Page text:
13. Open the scripts\installCS.sql. Run the script that is contained in the file, or run a command similar to the following at the command prompt: sqlcmd -E -I -i Scripts\InstallCS.sql This script does the following:
  14. Removes any stored procedures and functions that are about to be defined, if they exist.
  15. Drops the assembly registration, if it already exists.
  16. Ensures that the strong name used to sign the assemblies has the appropriate external access permissions.
  17. Registers the assembly with the web service client.
  18. Registers the assembly with the static serializers needed to avoid dynamically creating the serializers during the invocation of the web service.
  19. Registers the CLR table valued function which invokes the web service.
  20. Creates a Transact-SQL stored procedure called by the web service.

Running the Sample

To run the sample, do the following:
Run the sample
  1. Open the scripts\test.sql file in Management Studio and run the script that is contained in the file. Or, run the following command at the command prompt: sqlcmd -E -I -i Scripts\test.sql

Removing the Sample

To remove the sample, do the following:
Remove the sample
  1. Open the scripts\cleanup.sql file in Management Studio and run the script that is contained in the file. Or, run the following command at the command prompt: sqlcmd -E -I -i Scripts\cleanup.sql


Normally for security reasons it is better to invoke Web services in the middle tier of an application. One reasonable reason to invoke Web services from the data tier would be to exchange data between SQL Server and an application running on some non-Microsoft server such as an IBM mainframe which might only be conveniently accessible via Web services. The security concerns can be mitigated by having both servers behind two layers of firewall. Web services that transmit sensitive information should use the https protocol instead of the http protocol.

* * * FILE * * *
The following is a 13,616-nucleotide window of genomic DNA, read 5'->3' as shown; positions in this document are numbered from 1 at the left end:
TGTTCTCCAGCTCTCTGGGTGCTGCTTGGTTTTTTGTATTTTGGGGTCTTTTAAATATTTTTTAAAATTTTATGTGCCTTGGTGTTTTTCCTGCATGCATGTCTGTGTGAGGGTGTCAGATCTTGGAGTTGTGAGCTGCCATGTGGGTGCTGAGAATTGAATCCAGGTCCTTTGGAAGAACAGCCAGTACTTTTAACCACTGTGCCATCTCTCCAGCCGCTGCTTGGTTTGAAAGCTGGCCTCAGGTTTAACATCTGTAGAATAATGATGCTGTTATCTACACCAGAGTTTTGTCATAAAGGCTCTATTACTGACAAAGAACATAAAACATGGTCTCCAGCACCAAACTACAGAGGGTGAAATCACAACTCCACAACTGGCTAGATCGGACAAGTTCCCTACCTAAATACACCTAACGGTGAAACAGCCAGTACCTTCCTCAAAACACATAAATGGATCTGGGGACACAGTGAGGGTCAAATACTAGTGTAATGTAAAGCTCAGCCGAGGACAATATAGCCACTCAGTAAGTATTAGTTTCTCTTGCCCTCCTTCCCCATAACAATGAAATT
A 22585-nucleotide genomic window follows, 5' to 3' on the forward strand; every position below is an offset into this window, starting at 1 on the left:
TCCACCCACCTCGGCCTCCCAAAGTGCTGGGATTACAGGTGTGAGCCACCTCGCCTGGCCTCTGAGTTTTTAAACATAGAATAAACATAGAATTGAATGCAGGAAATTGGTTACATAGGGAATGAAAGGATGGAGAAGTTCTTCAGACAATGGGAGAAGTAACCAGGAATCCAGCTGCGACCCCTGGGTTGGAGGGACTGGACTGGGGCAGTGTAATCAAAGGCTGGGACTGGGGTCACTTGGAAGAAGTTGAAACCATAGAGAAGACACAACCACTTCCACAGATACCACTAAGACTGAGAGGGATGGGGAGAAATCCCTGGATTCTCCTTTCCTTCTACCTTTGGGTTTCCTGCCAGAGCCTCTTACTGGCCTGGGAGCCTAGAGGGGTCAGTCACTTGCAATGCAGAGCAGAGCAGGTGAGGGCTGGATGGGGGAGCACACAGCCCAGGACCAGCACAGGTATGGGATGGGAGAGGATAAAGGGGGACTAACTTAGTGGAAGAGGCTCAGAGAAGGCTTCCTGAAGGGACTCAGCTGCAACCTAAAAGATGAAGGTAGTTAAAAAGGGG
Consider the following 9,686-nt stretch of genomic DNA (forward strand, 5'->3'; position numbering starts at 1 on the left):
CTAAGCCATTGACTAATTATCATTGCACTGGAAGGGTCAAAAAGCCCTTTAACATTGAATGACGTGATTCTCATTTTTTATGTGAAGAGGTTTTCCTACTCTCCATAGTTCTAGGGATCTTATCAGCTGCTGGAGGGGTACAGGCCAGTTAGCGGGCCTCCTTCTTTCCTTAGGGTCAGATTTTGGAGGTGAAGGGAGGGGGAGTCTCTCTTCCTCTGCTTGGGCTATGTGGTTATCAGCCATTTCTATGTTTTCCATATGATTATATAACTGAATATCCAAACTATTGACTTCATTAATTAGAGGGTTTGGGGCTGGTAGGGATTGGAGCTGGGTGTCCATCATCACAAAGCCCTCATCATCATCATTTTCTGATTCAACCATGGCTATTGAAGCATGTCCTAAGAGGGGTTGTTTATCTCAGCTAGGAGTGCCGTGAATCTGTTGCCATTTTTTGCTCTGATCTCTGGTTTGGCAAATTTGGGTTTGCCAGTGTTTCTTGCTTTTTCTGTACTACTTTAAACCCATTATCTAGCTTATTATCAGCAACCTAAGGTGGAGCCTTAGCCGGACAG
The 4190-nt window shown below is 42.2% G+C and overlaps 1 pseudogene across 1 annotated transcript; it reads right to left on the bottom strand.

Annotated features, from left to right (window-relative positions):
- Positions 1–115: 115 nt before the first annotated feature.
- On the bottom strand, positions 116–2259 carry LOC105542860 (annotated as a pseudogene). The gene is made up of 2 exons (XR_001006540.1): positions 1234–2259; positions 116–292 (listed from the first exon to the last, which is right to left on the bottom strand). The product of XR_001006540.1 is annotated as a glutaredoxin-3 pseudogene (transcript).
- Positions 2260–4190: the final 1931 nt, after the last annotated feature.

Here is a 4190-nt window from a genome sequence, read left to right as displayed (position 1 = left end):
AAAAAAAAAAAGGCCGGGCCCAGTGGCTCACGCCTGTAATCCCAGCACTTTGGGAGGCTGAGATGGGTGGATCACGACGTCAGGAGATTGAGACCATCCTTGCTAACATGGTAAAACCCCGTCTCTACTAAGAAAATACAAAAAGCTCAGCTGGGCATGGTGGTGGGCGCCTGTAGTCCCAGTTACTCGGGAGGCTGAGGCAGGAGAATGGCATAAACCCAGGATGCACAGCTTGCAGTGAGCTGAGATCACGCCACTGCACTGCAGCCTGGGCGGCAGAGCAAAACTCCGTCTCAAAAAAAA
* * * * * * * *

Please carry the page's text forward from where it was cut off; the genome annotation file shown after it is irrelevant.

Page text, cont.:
The common language runtime for SQL Server must be enabled for this sample to work correctly.
Samples are provided for educational purposes only. They are not intended to be used in a production environment and have not been tested in a production environment. Microsoft does not provide technical support for these samples. Sample applications and assemblies should not be connected to or used with your production SQL Server database or your report server without the permission of the system administrator.

See Also

CLR Programmability Samples
Other Resources
Common Language Runtime (CLR) Integration Programming Concepts
Help and Information
  • Getting SQL Server 2008 Assistance* © 2008 Microsoft Corporation. All rights reserved.

Last edited Aug 24, 2009 at 10:54 PM by bonniefe, version 10